If the length of games is the huge issue that commissioner Rob Manfred claims it is (and the TV networks too), why not shorten every game to 7 innings?  Most starters including great ones like the Mets' Jacob DeGrom rarely go more than six innings anyway. 

 

If good faith bargaining ever happens in baseball. a frank exchange of views and real leadership would address this issue and many others.  In the meantime, let me end with the last couplets of WC Williams' "The Crowd at the ballgame":

 

"It is summer, it is the solstice

the crowd is

 
cheering, the crowd is laughing

in detail

 
permanently, seriously 

without thought."

 

Here's to "laughing in detail . . . permanently, seriously without thought."

 

And always remember:  Take it easy but take it.

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Reflections on the Return of MLB + The Enduring Importance of Movies of the 1940s

Major League Baseball has returned, narrowly beating out the NBA and the NHL in the race to grab the attention of scores-starved sports fans. After the first weekend of the season, every one of the 30 MLB teams can claim a victory. 

 
No team has started 3-0 for the first time since 1954.  And my supposedly doomed doormat Orioles took two out of three at Fenway against the admittedly weakened Bosox whose pitching looks as questionable as Baltimore's.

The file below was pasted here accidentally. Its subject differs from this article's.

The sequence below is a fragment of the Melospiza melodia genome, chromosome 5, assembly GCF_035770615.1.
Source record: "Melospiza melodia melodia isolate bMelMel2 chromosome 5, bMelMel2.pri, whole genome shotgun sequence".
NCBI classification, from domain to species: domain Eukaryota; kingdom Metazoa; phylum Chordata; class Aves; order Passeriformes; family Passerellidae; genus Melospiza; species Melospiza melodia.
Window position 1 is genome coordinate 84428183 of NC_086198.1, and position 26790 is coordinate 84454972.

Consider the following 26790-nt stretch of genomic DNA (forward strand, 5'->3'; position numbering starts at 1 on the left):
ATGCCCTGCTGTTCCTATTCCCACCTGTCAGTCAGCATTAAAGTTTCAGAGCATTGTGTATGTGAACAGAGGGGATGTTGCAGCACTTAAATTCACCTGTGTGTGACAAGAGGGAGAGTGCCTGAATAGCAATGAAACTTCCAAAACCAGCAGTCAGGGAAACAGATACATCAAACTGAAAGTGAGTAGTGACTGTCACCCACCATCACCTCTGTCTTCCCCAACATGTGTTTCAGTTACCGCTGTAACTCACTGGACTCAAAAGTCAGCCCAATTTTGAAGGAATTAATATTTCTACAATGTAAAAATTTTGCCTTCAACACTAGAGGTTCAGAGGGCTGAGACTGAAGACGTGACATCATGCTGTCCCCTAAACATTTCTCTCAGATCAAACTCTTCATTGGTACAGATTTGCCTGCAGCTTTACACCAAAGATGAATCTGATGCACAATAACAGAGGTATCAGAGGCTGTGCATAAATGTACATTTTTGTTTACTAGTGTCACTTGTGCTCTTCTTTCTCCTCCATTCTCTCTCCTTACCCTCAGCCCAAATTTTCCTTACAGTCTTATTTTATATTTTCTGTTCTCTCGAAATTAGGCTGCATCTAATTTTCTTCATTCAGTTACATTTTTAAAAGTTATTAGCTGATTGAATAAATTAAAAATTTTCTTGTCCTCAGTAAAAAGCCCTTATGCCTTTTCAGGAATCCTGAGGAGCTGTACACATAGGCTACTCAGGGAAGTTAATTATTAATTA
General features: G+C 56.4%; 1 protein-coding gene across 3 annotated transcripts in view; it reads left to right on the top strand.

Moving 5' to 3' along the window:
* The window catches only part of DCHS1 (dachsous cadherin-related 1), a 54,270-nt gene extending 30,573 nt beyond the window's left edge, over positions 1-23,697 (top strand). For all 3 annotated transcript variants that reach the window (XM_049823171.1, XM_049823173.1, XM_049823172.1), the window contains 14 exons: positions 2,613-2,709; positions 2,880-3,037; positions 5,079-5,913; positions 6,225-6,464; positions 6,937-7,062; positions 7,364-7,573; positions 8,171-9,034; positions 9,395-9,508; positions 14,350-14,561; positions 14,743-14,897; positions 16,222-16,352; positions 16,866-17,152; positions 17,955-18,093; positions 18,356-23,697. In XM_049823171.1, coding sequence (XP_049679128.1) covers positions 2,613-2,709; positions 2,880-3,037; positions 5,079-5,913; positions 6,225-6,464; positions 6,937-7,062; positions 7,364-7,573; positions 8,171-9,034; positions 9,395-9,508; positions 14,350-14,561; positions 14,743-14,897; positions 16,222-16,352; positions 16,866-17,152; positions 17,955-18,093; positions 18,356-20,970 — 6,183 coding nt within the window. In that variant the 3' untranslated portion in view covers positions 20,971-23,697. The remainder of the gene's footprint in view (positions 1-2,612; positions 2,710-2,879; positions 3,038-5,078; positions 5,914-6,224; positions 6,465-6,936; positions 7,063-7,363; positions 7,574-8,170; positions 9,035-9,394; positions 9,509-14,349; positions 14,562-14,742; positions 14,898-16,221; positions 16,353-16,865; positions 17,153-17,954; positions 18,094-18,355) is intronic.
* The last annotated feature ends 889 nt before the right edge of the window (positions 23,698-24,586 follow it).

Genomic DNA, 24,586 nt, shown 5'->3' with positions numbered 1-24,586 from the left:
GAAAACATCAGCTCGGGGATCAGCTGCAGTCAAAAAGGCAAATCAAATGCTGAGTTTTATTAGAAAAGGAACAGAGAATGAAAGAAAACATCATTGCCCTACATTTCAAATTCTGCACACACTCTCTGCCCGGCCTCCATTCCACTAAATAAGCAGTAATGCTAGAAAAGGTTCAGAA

The Birds already have two feel-good stories. Starter Alex Cobb picked up his first victory since 2018, and reliever Cole Sulser earned his first MLB save, a two-inning job that brought back warm memories of the days of Rollie Fingers, Goose Gossage, Sparky Lyle, and Bruce Sutter. 

 
'Twas quite a weekend for the Big Green of Hanover, NH. Sulser is a Dartmouth alum. So is Kyle Hendricks who pitched the Cubs' first complete game opening day shutout since 1974. With no walks, only three hits, and almost 10 K's, his Opening Day line was evidently the best since 1888.